36 Be merciful, even as your Father is merciful.
need I say more? Maybe a little bit more than. Some verses are/where used by people not to fight as Christians, they want to sit idly by and watch. But what about the responsibility God gave us to protect the innocent, the poor and widows and orphan’s ?  What about the comands God gave the people of Israel when they entered the holy land? What about the task we have to fight evil like ISIS represents in the most clear form. (They could be compared to SS and Orcs, no humanity at all) I think we (as Christians especially) do!

Norway’s Lessons for NATO

Editors note: I was fascinated by this article because it’s so realistic and at the same time so clear. Clear because the arguments of people like Ian Hansen do make their way to the audience. The NATO is everything We are safe, thanks to the Americans….

We, as a country buy the JSF… not because it’s the best airplane for the best price (with the best capabilities) that’s very clearly not the case… No: the only reason for doing so is that we as a nation will fall under the protection of the Mighty US of A. But is that so? This article shows some real points of concern regarding this way of thinking. A way of thinking further inclined with the buying and operation of the JSF. The JSF is a system which will deprive the RNLAF and Armed forces of all sovereignty. All training, logistics supply, weaponsystems will be in the hands of the USAF. More important the reprogramming of future JSF software updates, ALIS, and all of the “Dutch” gathered EW database will be in the hands of the USAF. We only receive info/intel from the US if they want us to know. The current way of doing business is “trade” our SIGINT, HUMINT data for the data we want to receive from our allies. This will change because our info is “owned” by the USAF,  not the other way around. Furthermore this article shows that the priorities of e.g. the Dutch Government not necessarily mean the priorities and interests of the US (and other allies) government(s). Evenso the interests of different EU-memberstates will not (and can not) always be the interest of the Dutch Government. Therefore Dutchforce21 proposes a more independent position… allowing us to cooperate when we want to, and do certain things ourselves if needed!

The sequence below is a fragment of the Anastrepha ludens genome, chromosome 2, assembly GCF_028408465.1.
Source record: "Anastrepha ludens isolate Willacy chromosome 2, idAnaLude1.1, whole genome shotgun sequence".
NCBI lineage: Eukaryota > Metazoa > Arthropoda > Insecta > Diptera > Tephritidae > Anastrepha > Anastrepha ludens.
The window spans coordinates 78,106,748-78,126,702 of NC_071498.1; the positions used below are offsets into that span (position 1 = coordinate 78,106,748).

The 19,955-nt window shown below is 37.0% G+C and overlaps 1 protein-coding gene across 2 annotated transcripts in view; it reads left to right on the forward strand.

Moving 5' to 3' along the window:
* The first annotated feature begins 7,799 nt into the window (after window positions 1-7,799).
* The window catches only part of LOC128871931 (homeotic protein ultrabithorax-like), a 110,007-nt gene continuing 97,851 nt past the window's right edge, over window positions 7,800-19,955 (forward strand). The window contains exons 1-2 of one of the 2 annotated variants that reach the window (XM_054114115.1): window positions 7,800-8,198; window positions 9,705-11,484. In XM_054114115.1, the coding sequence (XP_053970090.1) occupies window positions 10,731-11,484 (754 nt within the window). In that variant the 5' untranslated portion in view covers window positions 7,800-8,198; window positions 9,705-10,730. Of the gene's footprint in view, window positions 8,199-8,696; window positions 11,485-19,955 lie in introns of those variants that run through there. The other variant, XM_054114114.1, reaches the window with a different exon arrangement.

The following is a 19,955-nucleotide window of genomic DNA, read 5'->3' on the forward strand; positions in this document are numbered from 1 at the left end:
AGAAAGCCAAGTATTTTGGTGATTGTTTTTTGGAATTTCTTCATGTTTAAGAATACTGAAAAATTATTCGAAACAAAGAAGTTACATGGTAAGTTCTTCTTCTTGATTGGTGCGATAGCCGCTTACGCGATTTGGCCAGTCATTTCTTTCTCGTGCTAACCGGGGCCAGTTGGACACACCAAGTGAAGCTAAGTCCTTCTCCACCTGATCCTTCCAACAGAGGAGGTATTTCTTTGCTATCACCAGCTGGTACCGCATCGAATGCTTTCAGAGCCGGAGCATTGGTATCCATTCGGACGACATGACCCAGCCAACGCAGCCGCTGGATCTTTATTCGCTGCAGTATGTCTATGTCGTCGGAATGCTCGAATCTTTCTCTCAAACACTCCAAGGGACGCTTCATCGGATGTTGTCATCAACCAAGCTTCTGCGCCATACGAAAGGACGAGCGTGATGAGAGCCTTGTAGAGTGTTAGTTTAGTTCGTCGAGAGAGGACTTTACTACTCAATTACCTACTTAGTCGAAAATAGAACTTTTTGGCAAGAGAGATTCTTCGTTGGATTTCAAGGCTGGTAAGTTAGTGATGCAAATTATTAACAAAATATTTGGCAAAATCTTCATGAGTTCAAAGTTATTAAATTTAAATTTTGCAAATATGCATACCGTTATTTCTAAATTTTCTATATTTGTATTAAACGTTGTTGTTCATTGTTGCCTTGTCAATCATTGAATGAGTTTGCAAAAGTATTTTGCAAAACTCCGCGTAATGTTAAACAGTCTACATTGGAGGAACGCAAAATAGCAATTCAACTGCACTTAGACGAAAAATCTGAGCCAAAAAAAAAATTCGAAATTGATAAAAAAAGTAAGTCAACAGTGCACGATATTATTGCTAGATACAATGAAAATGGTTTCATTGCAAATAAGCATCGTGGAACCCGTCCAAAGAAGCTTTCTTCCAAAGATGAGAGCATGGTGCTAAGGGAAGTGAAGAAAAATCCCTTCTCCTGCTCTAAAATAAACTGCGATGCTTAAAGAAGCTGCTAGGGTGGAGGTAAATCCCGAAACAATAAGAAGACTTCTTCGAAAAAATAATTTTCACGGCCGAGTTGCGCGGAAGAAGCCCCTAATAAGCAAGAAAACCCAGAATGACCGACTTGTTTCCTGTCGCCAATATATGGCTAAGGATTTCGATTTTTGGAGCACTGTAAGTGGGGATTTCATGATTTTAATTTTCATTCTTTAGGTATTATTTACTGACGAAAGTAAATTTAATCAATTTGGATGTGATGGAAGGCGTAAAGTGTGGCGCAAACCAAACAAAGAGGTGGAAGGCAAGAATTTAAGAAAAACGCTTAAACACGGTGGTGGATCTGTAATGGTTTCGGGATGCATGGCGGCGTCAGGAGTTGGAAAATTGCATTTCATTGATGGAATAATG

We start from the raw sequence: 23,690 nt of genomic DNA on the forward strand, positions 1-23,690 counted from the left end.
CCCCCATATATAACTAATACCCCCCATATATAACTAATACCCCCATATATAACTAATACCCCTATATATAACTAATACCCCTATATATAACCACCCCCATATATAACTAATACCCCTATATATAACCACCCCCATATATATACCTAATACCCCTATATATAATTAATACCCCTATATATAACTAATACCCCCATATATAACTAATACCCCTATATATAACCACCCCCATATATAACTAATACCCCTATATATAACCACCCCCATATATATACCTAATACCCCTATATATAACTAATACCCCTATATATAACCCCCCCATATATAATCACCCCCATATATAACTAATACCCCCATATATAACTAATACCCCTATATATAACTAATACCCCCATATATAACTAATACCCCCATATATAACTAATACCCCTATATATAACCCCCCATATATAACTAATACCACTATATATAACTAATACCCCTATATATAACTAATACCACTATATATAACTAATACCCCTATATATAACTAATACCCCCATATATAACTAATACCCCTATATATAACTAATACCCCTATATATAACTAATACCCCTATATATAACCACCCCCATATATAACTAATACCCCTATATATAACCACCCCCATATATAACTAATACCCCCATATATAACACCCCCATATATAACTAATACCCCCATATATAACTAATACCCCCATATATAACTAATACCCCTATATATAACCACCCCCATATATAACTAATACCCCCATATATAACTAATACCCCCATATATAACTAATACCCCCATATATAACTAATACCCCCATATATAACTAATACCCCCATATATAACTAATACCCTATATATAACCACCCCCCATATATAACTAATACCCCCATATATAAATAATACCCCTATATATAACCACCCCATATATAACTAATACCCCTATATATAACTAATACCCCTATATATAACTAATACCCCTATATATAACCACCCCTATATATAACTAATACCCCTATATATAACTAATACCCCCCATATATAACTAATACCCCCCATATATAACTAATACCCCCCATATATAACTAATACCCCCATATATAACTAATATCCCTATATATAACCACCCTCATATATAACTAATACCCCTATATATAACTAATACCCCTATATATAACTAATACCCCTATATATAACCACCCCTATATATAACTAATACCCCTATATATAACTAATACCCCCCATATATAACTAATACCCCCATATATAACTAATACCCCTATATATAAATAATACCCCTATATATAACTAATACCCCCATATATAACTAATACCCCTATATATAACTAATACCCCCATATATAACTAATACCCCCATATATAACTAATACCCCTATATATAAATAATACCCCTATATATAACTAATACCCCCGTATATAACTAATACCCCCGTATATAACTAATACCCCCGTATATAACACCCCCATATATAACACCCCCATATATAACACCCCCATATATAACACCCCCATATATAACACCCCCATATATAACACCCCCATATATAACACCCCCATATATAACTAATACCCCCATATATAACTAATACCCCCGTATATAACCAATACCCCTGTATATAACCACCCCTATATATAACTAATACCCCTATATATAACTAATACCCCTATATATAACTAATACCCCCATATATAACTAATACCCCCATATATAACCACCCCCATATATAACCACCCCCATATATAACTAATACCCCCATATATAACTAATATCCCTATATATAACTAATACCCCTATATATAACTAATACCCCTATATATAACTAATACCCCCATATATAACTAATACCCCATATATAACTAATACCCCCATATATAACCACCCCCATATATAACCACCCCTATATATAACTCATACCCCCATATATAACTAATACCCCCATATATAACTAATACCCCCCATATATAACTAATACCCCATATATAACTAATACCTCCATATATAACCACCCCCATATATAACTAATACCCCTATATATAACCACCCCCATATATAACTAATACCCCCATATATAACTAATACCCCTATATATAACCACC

Read about this in a previous article on DutchForce21 (use GT). especially the bullet: Sovereignty vs. total dependence:

Enjoy reading this article by By MIGUEL NUNES SILVA • May 7, 2014


Internationalists’ idealism is blind to the fact that military alliances are limited by interest.

The Atlantic Council’s Ian Hansen made the argument last month that realists are wrong to identify NATO’s expansion as the source of tension with Russia. He argued that if only NATO had been enlarged even further to include Georgia and Ukraine, the entirety of Eastern Europe would have been made safer:

This theoretically sound conclusion fails to acknowledge that NATO expansion has actually ensured greater security against inevitable Russian aggression by consistently filling vacuums of power.

Hansen’s counterfactual advances the empirically grounded point that Russia has never attacked a NATO member, therefore NATO membership would have prevented the wars in Georgia and Ukraine. This assertion is predicated on what can only be called ignorance: both of NATO’s capabilities and interests, and of Russia’s.


Ukraine and Georgia also understood this very well, and dutifully sent what few troops they had to help in the war effort of Operation Iraqi Freedom. In spite of their volunteerism, however, the U.S. did not have their back when the Russian bear came out of hibernation. Which begs the question: would NATO membership have made much of a difference?

Norway’s strategic pragmatism stems from being all too aware that, while a frontline NATO ally, its theater of operations was not a priority for Alliance planning during the Cold War.